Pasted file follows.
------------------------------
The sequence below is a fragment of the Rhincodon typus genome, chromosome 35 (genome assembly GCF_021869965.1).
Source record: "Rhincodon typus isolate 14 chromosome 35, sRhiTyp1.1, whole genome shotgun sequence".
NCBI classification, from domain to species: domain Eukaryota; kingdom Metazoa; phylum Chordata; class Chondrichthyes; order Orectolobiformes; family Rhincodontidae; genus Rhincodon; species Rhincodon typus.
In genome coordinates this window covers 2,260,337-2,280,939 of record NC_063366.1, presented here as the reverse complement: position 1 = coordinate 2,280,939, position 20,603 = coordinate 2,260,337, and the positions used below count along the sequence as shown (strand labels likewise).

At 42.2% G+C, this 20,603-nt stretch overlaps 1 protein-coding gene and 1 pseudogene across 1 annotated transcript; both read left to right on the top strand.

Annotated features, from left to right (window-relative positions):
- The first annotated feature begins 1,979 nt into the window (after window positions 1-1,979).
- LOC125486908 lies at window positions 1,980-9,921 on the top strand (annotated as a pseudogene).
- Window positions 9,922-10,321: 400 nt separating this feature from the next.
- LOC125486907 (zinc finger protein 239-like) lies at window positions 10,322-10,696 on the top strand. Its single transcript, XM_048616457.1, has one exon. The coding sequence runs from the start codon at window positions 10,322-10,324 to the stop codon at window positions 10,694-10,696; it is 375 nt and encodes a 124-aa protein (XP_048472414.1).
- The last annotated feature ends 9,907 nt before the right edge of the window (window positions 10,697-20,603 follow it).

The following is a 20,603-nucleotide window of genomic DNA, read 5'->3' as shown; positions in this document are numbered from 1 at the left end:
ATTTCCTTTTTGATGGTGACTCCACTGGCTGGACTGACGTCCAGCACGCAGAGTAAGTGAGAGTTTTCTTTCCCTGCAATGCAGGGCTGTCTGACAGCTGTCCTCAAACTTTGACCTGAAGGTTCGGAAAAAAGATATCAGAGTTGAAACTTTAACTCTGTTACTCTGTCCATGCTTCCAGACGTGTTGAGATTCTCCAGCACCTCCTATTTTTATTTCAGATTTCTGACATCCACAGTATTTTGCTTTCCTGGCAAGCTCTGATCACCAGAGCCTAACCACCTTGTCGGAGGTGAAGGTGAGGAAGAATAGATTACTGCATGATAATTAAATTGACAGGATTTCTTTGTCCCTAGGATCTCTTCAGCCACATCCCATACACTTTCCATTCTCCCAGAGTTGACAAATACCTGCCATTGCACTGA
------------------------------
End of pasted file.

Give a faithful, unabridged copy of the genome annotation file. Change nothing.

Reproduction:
The sequence below is a fragment of the Rhincodon typus genome, chromosome 35 (genome assembly GCF_021869965.1).
Source record: "Rhincodon typus isolate 14 chromosome 35, sRhiTyp1.1, whole genome shotgun sequence".
NCBI classification, from domain to species: domain Eukaryota; kingdom Metazoa; phylum Chordata; class Chondrichthyes; order Orectolobiformes; family Rhincodontidae; genus Rhincodon; species Rhincodon typus.
In genome coordinates this window covers 2,260,337-2,280,939 of record NC_063366.1, presented here as the reverse complement: position 1 = coordinate 2,280,939, position 20,603 = coordinate 2,260,337, and the positions used below count along the sequence as shown (strand labels likewise).

At 42.2% G+C, this 20,603-nt stretch overlaps 1 protein-coding gene and 1 pseudogene across 1 annotated transcript; both read left to right on the top strand.

Annotated features, from left to right (window-relative positions):
- The first annotated feature begins 1,979 nt into the window (after window positions 1-1,979).
- LOC125486908 lies at window positions 1,980-9,921 on the top strand (annotated as a pseudogene).
- Window positions 9,922-10,321: 400 nt separating this feature from the next.
- LOC125486907 (zinc finger protein 239-like) lies at window positions 10,322-10,696 on the top strand. Its single transcript, XM_048616457.1, has one exon. The coding sequence runs from the start codon at window positions 10,322-10,324 to the stop codon at window positions 10,694-10,696; it is 375 nt and encodes a 124-aa protein (XP_048472414.1).
- The last annotated feature ends 9,907 nt before the right edge of the window (window positions 10,697-20,603 follow it).

The following is a 20,603-nucleotide window of genomic DNA, read 5'->3' as shown; positions in this document are numbered from 1 at the left end:
ATTTCCTTTTTGATGGTGACTCCACTGGCTGGACTGACGTCCAGCACGCAGAGTAAGTGAGAGTTTTCTTTCCCTGCAATGCAGGGCTGTCTGACAGCTGTCCTCAAACTTTGACCTGAAGGTTCGGAAAAAAGATATCAGAGTTGAAACTTTAACTCTGTTACTCTGTCCATGCTTCCAGACGTGTTGAGATTCTCCAGCACCTCCTATTTTTATTTCAGATTTCTGACATCCACAGTATTTTGCTTTCCTGGCAAGCTCTGATCACCAGAGCCTAACCACCTTGTCGGAGGTGAAGGTGAGGAAGAATAGATTACTGCATGATAATTAAATTGACAGGATTTCTTTGTCCCTAGGATCTCTTCAGCCACATCCCATACACTTTCCATTCTCCCAGAGTTGACAAATACCTGCCATTGCACTGA